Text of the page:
that the values in internal nodes of the parse tree do not reflect the value,
in context, of the fringe below them. Create an alternative solution that
addresses this criticism. More specifically, create your grammar in such a
way that the val of an internal node is the sum of the val s of its children. Illustrate your solution by drawing the parse tree and attribute flow
for 12.34 . (Hint: You will probably want a different underlying CFG, and
non-L-attributed flow.)
4.12 Consider the following attribute grammar for type declarations, based on
the CFG of Exercise 2.8.
decl −→ ID decl tail
decl.t := decl tail.t
decl tab := insert ( tab, ID.n, decl tail.t)
decl.out tab := decl tail.out tab
Chapter 4 Semantic Analysis
decl tail
decl tail
−→ , decl
decl tail.t := decl.t tab := decl tab
decl tail.out tab := decl.out tab
−→ : ID ;
decl tail.t := ID.n
decl tail.out tab := decl tab
Show a parse tree for the string A, B : C; . Then, using arrows and textual
description, specify the attribute flow required to fully decorate the tree.
(Hint: Note that the grammar is not L-attributed.)
4.13 A CFG-based attribute evaluator capable of handling non-L-attributed attribute flow needs to take a parse tree as input. Explain how to build a parse
tree automatically during a top-down or bottom-up parse (i.e., without explicit action routines).
4.14 Write an LL(1) grammar with action routines and automatic attribute space
management that generates the reverse Polish translation described in Exercise 4.6.
4.15 (a) Write a context-free grammar for polynomials in x. Add semantic functions to produce an attribute grammar that will accumulate the polynomial’s derivative (as a string) in a synthesized attribute of the root of the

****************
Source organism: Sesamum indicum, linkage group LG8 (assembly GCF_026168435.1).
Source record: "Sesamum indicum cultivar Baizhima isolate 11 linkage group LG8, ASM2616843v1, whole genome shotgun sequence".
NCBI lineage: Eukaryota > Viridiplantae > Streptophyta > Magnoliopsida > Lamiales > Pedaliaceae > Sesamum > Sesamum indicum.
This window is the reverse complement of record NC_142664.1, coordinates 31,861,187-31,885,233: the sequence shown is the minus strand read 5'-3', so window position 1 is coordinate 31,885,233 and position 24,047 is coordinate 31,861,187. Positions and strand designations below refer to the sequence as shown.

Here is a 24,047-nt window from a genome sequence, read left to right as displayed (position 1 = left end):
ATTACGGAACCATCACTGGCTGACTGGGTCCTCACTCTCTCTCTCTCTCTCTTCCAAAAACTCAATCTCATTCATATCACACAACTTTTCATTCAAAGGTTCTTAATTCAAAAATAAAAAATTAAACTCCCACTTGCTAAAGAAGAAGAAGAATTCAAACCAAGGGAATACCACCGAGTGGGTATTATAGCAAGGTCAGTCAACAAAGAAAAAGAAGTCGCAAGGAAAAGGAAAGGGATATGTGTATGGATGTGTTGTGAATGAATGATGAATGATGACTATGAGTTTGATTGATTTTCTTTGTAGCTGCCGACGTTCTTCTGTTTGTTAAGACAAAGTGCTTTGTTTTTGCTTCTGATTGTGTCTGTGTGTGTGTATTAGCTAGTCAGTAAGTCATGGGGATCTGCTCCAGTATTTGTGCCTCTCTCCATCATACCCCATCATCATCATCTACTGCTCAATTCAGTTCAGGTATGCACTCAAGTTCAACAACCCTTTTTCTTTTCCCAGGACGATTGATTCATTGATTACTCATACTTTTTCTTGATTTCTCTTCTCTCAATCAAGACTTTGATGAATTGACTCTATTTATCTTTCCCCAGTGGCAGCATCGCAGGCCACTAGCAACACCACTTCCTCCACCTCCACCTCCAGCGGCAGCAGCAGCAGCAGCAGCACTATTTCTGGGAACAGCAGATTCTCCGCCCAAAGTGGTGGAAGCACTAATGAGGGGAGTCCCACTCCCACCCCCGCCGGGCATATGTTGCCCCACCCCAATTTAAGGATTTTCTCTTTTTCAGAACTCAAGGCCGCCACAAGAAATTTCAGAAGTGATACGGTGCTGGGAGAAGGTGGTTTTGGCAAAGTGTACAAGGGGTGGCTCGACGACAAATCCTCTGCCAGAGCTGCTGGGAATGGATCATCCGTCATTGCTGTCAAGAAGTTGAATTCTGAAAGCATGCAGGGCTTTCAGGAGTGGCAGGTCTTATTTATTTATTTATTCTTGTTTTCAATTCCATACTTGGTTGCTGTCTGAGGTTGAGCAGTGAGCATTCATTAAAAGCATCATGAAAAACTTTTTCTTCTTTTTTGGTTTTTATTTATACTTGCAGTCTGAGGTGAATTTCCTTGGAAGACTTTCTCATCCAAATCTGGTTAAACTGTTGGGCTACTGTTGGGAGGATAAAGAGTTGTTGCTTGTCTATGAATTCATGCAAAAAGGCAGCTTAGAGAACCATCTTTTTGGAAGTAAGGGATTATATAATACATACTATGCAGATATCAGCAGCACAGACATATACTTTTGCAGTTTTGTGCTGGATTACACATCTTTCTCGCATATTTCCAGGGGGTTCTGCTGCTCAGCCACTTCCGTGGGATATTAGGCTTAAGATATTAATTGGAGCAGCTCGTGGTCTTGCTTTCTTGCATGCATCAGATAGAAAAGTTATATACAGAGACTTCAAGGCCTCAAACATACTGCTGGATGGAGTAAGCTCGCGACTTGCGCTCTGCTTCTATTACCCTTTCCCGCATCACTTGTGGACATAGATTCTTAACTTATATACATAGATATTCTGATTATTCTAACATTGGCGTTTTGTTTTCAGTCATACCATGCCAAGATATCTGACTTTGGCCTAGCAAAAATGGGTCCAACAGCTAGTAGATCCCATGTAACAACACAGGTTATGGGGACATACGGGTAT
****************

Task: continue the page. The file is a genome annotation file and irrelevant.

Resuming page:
parse tree.
(b) Replace your semantic functions with action routines that can be evaluated during parsing.
4.16 (a) Write a context-free grammar for
case or switch statements in the
style of Pascal or C. Add semantic functions to ensure that the same
label does not appear on two different arms of the construct.
(b) Replace your semantic functions with action routines that can be evaluated during parsing.
4.17 Write an algorithm to determine whether the rules of an arbitrary attribute
grammar are noncircular. (Your algorithm will require exponential time in
the worst case [JOR75].)
4.18 Rewrite the attribute grammar of Figure 4.12 in the form of an ad hoc tree
traversal consisting of mutually recursive subroutines in your favorite programming language. Keep the symbol table in a global variable, rather than
passing it through arguments.
4.19 Write an attribute grammar based on the CFG of Figure 4.10 that will build
a syntax tree with the structure described in Figure 4.12.
4.20 Augment the attribute grammar of Figure 4.5, Figure 4.6, or Exercise 4.19 to
initialize a synthesized attribute in every syntax tree node that indicates the
location (line and column) at which the corresponding construct appears in
4.9 Explorations
the source program. You may assume that the scanner initializes the location